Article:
March 2007
Field Crops 28.62-47

How Good is the USDA Spring Corn Acreage Projection?

Joe Lauer, Corn Agronomist

PDF Version

This winter as I visited with farmers about their crop intentions for the 2007 growing season, I found that many intended to keep corn-soybean acreage the same. If there was a change it was usually the intention to grow more corn acres (2/3 or 3/4 of acres). I only visited with a couple farmers who intended to grow 100% corn on their farm in 2007.

Results of the spring USDA survey of farmer planting intentions will be published March 30. This year the survey results are much anticipated by farmers, prognosticators and traders. An already volatile corn market could become even more volatile. A lot can happen between the publishing of this survey and what actually gets planted. Weather problems, replanting, changing markets, seed and input availability all influence what will eventually get planted. I was curious as to how well the USDA survey predicted actual planted acreage later in the growing season.

Figure 1 shows results for the U.S. Intended and actual acreage has fluctuated widely with significant drops during 1987, 1988, 1993 and 1995. But, the relative difference between intended and actual acreage is + 5%. The worst years were 1975 when acreage was under predicted by -4.4% and 1995 when acreage was over predicted by 5.4%. During the early years of the survey acreage was typically underestimated. Over the last 10 years the relative difference between intended and planted acreage was -2.4 to 2.3%.

Figure 2 shows results for Wisconsin. Acreage was typically underestimated during the early years of the Wisconsin survey, but in the last 10 years has been fairly reflective of what eventually gets planted. In 1977 acreage was underestimated by 12.2%, and in 1993 acreage was overestimated by 8.8%.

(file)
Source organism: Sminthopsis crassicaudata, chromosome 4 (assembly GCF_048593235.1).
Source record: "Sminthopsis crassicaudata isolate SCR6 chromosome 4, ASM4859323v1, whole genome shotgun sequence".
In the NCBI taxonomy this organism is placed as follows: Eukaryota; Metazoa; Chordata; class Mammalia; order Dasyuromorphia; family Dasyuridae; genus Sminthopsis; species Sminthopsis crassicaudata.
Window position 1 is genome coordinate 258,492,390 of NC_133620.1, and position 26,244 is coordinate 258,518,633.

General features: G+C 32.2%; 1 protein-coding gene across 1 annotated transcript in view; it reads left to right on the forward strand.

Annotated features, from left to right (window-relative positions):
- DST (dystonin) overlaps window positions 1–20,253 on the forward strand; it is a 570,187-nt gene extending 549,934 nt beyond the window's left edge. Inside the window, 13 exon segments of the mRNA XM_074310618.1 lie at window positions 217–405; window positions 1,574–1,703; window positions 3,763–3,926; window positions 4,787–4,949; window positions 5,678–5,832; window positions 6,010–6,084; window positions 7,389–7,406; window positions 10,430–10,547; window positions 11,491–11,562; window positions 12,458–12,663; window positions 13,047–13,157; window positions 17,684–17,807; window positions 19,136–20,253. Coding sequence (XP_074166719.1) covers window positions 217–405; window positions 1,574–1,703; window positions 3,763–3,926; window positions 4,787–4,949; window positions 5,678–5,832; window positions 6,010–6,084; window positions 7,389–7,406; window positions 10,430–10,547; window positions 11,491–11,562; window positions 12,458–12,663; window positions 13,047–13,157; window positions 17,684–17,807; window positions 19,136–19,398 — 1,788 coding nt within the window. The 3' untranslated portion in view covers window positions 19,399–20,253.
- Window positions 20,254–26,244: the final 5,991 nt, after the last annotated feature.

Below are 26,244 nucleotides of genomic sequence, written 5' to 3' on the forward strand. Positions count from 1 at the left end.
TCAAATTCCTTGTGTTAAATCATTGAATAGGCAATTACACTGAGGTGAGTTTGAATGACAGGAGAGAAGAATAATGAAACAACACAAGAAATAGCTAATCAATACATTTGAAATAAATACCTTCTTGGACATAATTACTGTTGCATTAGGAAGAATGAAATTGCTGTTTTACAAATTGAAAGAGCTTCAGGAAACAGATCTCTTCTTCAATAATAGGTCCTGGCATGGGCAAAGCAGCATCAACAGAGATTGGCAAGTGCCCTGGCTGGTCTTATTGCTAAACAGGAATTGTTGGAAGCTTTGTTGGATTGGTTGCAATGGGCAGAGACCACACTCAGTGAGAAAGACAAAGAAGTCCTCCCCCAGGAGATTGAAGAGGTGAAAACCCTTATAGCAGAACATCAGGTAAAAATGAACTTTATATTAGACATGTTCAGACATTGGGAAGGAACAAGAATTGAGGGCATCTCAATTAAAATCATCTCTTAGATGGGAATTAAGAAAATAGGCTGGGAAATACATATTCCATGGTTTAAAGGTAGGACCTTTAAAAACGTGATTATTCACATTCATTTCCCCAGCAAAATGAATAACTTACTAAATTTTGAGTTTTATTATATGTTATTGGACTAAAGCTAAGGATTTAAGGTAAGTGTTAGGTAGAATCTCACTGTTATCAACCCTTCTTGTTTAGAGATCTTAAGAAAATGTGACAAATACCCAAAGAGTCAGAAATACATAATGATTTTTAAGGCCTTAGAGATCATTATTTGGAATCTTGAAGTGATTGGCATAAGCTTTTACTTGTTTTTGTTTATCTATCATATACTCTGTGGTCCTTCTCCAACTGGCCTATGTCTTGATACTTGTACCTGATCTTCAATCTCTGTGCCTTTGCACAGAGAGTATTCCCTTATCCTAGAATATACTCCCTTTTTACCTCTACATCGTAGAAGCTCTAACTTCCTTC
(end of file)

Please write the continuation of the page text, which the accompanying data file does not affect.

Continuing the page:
Some states have more trouble predicting planted acres from intended plantings (Figure 3). Ohio and Indiana over-predicted acres during 2002 by 9.2 and 7.4%. Ohio over-predicted acres during 1995 and 1996 by 9.1 and 23.3%. In general, most states over the last 12 years have been within + 5% of the intended acres that actually get planted.

Many predictions are that the U.S. corn acreage could go above 85 million acres. We have been close to that figure before. Regardless of the USDA track record for predicting planted acres from the intentions survey, the 2007 growing season is shaping up to be a "wild ride" for marketing. The first indicator of what might be in store is the March 30 survey publication. As we head into the months of April and May many changes will likely take place. We won't know for sure what acres we will end up with until we see the June report.

Figure 1. USDA intended corn acreage and actual acreage planted from 1975 to 2006 in the U.S. Vertical bars represent the relative difference (%) between intended and actual acreage.

Figure 2. USDA intended corn acreage and actual acreage planted from 1975 to 2006 in Wisconsin. Vertical bars represent the relative difference (%) between intended and actual acreage.

Figure 3. The relative difference (%) between USDA intended corn acreage and actual acreage planted from 1995 to 2006 in IA, IL, IN, MN, NE, OH, WI and the U.S.


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